Restaurants for your New Year diet
Over-indulged at Christmas and intending to spend the whole of January making up for it? No, me neither. But enough of my friends are for my social life to take a serious hit this month. So, what’s a girl in my position to do?
Luckily I come into contact with some of the best chefs in London, so I’ve been able to find out the most popular diets, focus on what is allowed and select the best restaurants – and even the dishes – accordingly. I’m calling it the D&D diet. Enjoy!
Rough explanation: Extra-strict Atkins – high protein, low-carb vegetables, very little other carbs (and only in fourth stage).
Alcohol allowed? No! Where’s your willpower? At the bottom of that (delicious) bottle of wine, that’s where.
Best restaurants: For such a restrictive diet, you actually have a great choice of restaurants, as long as you stay away from the sides. The hand-cut steak tartar, London cured smoked salmon, grilled veal chop or Black Angus beef fillet at New Street Grill will make it seem like the easiest diet ever.
Plateau Bar & Grill has a Josper oven, which head chef Allan Pickett uses to give his steaks a special smokey flavour. Try the Drumlin Gold Irish sirloin (off the bone) or the Black Angus rib eye (on the bone).
Many of Bluebird Chelsea’s options are very high in protein, including the rib-eye steak, roast Denham venison and slow-roast Goosnargh duck.
Le Pont de la Tour’s mushroom consommé, celeriac royale and chanterelle, grilled lobster with Thermidor glaze, or plateau de fruits de mer are also very good options.
Rough explanation: Juices, juices and more juices.
Alcohol allowed? It’s a detox, so again, no! However, your dieting companion won’t know any different if you choose an alcoholic juice. It’s not as if you’re openly devouring a huge slice of chocolate cake (note: too-loud laughter may be a give-away).
Best restaurants: It has to be Kensington Place for its healthy cocktail menu, which includes treats such as spicy beetroot Collins – fresh beetroot and carrot juices shaken together with a spice mix and finished with shaving of fresh horseradish. Avenue's "fruit fancy" and "very berry" cocktails contain nothing but fruit, and Carom is offering “skinny (alcoholic) cocktails” that are under 100 calories each.
South Beach Diet
Rough explanation: Nutrient-dense and fibre-rich foods, including lean meats, low-fat dairy, vegetables and eggs.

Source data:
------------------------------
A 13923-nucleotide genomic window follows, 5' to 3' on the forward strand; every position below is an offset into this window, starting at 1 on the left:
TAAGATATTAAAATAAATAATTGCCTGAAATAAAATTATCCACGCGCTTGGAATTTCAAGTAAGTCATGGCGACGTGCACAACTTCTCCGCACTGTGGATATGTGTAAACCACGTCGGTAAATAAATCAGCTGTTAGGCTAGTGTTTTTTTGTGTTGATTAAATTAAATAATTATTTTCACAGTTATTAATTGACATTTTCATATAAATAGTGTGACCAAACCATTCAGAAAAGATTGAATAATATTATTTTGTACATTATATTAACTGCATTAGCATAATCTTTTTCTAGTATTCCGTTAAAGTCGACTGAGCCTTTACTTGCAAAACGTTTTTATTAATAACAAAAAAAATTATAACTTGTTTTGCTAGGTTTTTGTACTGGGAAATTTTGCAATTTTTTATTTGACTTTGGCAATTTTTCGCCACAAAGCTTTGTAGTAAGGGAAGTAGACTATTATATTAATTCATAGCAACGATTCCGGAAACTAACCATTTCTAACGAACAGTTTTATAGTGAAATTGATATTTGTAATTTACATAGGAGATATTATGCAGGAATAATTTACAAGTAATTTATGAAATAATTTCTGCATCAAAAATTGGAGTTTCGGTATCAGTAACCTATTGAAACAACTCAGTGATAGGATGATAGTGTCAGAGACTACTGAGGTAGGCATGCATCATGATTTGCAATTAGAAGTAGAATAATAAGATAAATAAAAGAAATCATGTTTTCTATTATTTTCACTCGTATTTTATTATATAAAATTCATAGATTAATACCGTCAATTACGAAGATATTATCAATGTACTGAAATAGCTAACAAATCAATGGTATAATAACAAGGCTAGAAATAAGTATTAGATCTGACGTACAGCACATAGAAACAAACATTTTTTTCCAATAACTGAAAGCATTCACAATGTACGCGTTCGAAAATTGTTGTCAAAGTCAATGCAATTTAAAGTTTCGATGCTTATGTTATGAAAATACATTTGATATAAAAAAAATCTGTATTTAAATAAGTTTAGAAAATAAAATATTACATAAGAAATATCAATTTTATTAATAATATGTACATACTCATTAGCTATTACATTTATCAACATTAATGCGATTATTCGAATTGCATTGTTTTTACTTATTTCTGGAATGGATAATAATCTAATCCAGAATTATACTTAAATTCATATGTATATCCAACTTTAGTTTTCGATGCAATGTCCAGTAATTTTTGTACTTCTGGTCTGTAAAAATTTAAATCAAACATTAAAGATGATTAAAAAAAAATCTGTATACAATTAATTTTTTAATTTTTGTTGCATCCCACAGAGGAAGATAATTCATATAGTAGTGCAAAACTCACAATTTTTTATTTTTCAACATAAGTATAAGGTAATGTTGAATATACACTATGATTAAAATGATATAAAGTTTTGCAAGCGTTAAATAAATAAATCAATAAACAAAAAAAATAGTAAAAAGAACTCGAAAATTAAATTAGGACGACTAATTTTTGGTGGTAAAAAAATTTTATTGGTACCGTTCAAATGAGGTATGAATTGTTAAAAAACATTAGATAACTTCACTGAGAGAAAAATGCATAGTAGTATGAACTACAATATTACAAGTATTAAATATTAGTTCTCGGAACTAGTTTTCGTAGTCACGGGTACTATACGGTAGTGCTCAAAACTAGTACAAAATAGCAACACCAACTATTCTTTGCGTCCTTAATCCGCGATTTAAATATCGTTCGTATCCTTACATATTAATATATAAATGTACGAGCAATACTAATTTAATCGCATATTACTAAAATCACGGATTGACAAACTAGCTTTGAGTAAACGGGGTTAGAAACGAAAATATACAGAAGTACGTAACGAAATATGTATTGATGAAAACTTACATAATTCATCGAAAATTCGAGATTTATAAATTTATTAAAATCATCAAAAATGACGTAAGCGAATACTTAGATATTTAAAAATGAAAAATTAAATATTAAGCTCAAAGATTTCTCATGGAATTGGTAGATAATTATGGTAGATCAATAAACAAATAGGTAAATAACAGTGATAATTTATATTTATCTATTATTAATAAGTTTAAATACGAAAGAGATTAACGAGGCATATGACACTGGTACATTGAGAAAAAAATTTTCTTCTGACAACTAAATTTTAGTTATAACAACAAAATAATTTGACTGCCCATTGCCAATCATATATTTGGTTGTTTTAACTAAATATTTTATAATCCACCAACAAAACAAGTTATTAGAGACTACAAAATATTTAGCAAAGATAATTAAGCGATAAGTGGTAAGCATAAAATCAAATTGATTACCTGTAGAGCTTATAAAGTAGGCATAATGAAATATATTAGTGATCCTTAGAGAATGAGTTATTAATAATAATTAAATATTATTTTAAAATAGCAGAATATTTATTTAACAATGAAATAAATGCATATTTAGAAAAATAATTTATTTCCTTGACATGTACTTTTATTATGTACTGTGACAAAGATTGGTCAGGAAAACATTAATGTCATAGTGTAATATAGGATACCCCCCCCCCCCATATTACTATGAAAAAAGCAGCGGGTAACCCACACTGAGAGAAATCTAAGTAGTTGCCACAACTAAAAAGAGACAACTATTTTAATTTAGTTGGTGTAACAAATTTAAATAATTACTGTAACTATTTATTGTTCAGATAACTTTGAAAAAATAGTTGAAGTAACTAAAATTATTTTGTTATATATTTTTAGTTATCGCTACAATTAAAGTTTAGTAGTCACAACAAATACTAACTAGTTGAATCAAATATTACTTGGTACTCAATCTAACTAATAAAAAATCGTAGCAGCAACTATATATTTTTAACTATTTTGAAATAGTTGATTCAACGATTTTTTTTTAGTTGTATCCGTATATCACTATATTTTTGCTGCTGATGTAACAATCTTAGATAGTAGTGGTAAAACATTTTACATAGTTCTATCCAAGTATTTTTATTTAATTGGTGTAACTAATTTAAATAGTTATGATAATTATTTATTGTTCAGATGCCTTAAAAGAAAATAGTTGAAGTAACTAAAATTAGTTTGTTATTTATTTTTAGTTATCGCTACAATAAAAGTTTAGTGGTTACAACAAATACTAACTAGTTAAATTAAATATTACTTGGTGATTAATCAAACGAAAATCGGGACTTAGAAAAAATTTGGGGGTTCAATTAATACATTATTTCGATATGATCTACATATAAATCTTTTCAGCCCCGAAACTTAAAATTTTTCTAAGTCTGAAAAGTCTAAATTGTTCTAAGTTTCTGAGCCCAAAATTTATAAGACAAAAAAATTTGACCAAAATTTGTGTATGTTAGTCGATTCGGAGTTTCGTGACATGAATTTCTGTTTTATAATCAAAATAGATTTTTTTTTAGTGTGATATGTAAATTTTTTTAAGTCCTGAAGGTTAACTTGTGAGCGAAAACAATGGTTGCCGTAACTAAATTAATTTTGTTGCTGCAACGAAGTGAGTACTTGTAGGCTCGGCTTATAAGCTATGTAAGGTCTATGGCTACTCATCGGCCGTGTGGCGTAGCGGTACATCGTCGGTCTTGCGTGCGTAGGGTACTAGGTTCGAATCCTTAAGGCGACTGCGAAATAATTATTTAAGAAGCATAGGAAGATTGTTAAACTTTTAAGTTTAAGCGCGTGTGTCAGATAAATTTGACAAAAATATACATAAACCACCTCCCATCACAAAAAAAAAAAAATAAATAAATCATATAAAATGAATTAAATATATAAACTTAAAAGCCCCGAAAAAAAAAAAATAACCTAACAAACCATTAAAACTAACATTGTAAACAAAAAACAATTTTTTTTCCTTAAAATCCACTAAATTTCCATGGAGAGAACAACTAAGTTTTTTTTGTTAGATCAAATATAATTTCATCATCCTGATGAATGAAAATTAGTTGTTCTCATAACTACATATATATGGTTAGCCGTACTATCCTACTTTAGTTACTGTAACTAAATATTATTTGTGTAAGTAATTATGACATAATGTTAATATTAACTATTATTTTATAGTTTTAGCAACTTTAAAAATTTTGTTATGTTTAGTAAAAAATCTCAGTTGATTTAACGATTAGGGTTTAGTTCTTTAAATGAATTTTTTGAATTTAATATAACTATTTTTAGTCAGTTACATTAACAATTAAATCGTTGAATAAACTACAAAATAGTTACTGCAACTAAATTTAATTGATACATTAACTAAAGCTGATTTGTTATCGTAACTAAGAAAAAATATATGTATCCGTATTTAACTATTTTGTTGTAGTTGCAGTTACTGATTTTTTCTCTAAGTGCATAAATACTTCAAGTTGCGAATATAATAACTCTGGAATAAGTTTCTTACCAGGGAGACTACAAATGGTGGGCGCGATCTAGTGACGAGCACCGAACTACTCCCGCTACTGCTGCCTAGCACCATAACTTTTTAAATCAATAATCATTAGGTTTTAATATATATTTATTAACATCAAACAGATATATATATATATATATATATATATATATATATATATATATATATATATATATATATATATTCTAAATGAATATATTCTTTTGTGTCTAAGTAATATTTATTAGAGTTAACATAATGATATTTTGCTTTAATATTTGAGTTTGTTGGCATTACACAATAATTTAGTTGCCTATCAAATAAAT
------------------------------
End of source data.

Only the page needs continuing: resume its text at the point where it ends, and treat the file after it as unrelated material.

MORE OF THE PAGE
Alcohol allowed? Yes! But make sure your wine is red and your Champagne extra-brut.
Best restaurants: You can’t go wrong with the market menu at Fish Market – the grilled whole black bream, perhaps with a salsa verde and tomato salad, or roasted Loch Var salmon with puy lentils and braised endive are just two of the delicious options.
Executive head chef of Skylon, Helena Puolakka, has introduced eggs royal to the menu, which includes smoked salmon rillette, spinach, poached egg and hollandaise. Choose as a starter or main course (and if you’re being strict, ask for the hollandaise on the side).
At the Royal Exchange Grand Café, head chef Robin Tarver has put together the ultimate sharing seafood platter. It includes AA rock oysters, prawns, razor clams, langoustines and Dorset crab. Order with a bottle (glass, I meant glass) of extra-brut Champagne and you’re all set for a wonderful evening out.
The GI Diet
Rough explanation: This ranks carbs according to how quickly they cause your blood sugar levels to rise. The lower the GI, the fuller you feel for longer.
Alcohol allowed? Yes, but this is all about moderation so opt for a glass of wine over beer or sugary cocktails.
Best restaurants: Choose restaurants with smaller portion sizes – and don’t order too many dishes. Try Robin Gill’s “Petits Plats” at Almeida or Sauterelle’s cod, mussels & saffron sofrito, with curly kale, chorizo & sun-dried tomatoes.
Blood Type Diet
Rough explanation: Type O means a no-dairy, higher-protein, lower-carb diet; Type A is largely vegetarian and no dairy; Type B low carb; Type AB is a mix of types A and B.
Alcohol allowed? You’re not really meant to drink with meals at all – not even water. So, if you’re going to cheat do it at least half an hour before or after your meal.
Where to eat: Head chef Mark Jarvis at Blueprint Café hardly uses any dairy in his dishes, so all blood groups are pretty safe to dine here. Cornish crab with carrot and lemongrass ginger and market fish with wholemeal couscous, spiced cauliflower and tea-soaked raisins taste incredible and are packed with nutritional goodness.
Type Os should try Butlers Wharf Chop House, especially for its Colchester rock oysters, half-pint shell of prawns, and Severn and Wye smoked salmon with fresh horseradish and baby watercress. Or you could go for the roast pheasant breast with celeriac purée and pickled pear…
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